As a costume designer for the stars during Hollywood’s golden age, Pocatello native Edward Stevenson never heeded his movie studio’s directive to focus his talents on so-called A-list celebrities.
Trent Clegg, who created an ongoing Marshall Public Library exhibit in Stevenson’s honor, explained executives considered “off-the-rack” clothing good enough for B-movie actors, whose films were intended to make a quick buck.
“He would create costumes for them just like he would for the big, big stars,” said Clegg, a reference specialist at the library who wrote a master’s thesis on Stevenson’s life.
Clegg’s research shows the B-listers never forgot the respect Stevenson paid them — even after some of them joined the A list. Stevenson developed an especially meaningful relationship with Lucille Ball, who earned the sobriquet “Queen of the Bs” for her many roles in B films but went on to become a household name as the star of the hit television series “I Love Lucy.”
While with RKO Pictures, Stevenson was also involved in designing wardrobes for classic movies such as “Citizen Kane” and “It’s a Wonderful Life.” He received more than 200 film and television credits during his career.
“He had a huge impact on our culture,” Clegg said. “People invited his designs into their homes every day without them knowing it. If you’ve ever cried at ‘It’s a Wonderful Life,’ he’s touched your life, and for Pocatello citizens, he’s a native son.”
Stevenson’s life hit a low point in the late 1940s. Business magnate Howard Hughes purchased RKO and laid off a large percentage of the workforce, including Stevenson. Stevenson’s mother died in 1949.
And Clegg’s research shows Stevenson was gay at a time when it was dangerous for homosexuals to be open with their identities, especially in Hollywood. Stevenson was criminally charged with lewd behavior and disappeared from the public eye.
“My guess is he probably tried to hold someone’s hand in a public park,” Clegg said.
Stevenson owes his career’s resurgence to Ball, who went to great lengths to track him down when she needed a new costume designer. Stevenson’s first credits with “I Love Lucy” appear in the mid-1950s. He continued working for Ball until his death in 1968.
Clegg believes Stevenson helped shape popular culture with an outfit he designed for Ball from a burlap sack, for an episode entitled “Lucy gets a Paris Gown.” Within a year, a leading fashion designer unveiled a similar dress. An article in Vogue noted Stevenson’s influence.
Clegg believes one of Stevenson’s great strengths was designing wardrobes that helped to tell the story without stealing the spotlight.
“There’s a moment in ‘It’s a Wonderful Life’ when Violet Bick is walking down the street in a dress. It’s almost like the dress is winking, and the camera does a close-up on the dress,” Clegg said. “Eddie was fantastic at that sort of thing.”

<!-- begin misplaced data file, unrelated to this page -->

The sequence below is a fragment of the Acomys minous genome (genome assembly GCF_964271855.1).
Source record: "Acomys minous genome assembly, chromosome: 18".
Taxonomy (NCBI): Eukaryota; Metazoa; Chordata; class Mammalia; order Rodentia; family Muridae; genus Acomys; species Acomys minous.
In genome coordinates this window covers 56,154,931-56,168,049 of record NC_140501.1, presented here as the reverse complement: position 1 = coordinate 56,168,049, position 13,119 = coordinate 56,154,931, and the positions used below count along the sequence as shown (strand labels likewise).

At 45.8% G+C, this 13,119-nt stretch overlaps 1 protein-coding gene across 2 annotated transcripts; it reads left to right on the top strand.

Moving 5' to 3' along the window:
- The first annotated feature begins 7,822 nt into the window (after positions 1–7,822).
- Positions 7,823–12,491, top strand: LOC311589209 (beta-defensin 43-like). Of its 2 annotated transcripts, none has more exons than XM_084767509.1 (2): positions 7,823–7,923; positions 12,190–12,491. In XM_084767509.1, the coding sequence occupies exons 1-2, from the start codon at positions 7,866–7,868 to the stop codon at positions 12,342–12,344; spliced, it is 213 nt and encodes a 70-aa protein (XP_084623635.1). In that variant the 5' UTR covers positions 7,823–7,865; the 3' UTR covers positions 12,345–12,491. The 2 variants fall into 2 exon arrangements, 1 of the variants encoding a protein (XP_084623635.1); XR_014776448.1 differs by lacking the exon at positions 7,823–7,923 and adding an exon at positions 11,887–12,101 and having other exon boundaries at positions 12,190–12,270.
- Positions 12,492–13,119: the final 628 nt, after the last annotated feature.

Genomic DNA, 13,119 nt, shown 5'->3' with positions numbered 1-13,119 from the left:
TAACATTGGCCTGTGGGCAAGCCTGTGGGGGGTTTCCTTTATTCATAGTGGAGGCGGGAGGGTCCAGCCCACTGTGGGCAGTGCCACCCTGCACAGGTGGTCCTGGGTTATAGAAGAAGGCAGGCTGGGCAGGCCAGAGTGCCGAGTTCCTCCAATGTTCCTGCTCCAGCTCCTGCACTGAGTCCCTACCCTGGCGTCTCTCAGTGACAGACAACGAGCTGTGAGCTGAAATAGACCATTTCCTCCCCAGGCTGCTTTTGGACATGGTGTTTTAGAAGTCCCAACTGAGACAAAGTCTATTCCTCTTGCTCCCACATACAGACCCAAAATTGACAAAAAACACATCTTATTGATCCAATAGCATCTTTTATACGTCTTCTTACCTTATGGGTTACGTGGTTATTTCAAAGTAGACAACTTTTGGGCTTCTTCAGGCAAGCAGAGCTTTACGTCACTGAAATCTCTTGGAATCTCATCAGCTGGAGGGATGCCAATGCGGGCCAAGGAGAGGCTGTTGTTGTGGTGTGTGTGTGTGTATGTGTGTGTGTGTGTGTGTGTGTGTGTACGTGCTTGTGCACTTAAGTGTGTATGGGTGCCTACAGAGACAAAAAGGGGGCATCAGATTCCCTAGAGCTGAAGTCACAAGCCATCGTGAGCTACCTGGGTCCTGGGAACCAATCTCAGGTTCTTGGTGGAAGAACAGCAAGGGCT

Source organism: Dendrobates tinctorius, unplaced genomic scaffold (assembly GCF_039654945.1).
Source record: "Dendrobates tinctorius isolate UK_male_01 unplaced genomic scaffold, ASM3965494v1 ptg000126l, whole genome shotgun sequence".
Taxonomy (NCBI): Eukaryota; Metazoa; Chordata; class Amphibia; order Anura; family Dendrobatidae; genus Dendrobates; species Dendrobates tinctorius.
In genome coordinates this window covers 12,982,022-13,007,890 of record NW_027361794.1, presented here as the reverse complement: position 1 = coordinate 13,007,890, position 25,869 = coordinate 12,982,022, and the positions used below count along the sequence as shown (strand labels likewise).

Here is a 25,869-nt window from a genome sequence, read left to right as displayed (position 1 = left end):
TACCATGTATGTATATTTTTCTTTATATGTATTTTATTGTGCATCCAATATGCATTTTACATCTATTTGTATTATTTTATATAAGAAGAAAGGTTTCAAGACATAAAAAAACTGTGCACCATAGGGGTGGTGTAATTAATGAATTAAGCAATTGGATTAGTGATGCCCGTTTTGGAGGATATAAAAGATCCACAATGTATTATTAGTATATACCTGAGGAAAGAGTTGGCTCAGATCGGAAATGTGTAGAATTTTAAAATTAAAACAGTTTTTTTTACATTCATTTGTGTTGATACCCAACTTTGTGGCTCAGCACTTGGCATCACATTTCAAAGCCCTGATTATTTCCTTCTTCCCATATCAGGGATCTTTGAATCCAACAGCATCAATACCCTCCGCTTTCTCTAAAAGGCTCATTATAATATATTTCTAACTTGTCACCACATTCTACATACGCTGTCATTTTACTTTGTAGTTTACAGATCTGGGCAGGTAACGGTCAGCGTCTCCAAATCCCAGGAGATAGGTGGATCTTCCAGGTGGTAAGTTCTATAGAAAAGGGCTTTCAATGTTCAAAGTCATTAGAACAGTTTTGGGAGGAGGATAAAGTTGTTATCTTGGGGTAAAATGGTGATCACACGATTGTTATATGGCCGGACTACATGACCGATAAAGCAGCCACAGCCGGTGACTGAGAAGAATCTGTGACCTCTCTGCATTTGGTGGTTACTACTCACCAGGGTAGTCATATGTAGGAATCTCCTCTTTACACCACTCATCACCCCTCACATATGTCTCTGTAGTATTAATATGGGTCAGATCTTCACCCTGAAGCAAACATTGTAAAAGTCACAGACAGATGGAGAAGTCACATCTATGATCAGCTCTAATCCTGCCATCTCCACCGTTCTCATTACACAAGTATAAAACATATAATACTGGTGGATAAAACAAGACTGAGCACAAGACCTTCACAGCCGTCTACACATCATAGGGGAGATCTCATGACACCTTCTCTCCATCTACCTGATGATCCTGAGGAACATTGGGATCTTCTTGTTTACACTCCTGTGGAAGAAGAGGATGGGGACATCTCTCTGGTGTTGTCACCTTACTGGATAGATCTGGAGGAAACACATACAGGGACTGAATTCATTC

Born in Pocatello on May 13, 1906 — the son of a school teacher and a division superintendent with the Oregon Shortline Railroad — Stevenson attended St. Joseph’s Catholic School. He was raised in a home on ground now occupied by the same library hosting his display through Jan. 12. The small exhibit includes some of his sketches, a history of his life and a slideshow.
Clegg learned about Stevenson about a decade ago, during his assistantship at Idaho State University’s Eli M. Oboler Library. He worked with special collections and was tasked with cataloguing the library’s immense collection of Stevenson’s costume sketches, as well as establishing a computer database of them. The library staff learned they have what is believed to be the world’s largest collection of costume sketches by a single Hollywood designer when a renowned costume scholar came to review the collection while researching her next book.
Clegg went on to write his thesis about Stevenson to obtain a master of arts in theater at ISU.
“The first time I saw what (the library) had, I was just astounded,” Clegg said. “It was obvious that Eddie had a fantastic artistic ability ... to make drawings that didn’t just show color in the costumes, but you could also see the movement in the fabric.”
About half of the sketches that were donated to the library were discovered in a crate on the back porch of Stevenson’s old Pocatello home, amid preparations for an estate sale. The remainder of the sketches were donated by Paramount Pictures, which had come into possession of them.
Clegg first condensed information from his thesis to share with the public in October, as part of a Pocatello Historic Preservation Commission fundraiser at Mountain View Cemetery. For the commission’s Stones to Stories event, which raised revenue to restore the cemetery’s Brady Chapel, local actors impersonated people buried in the cemetery.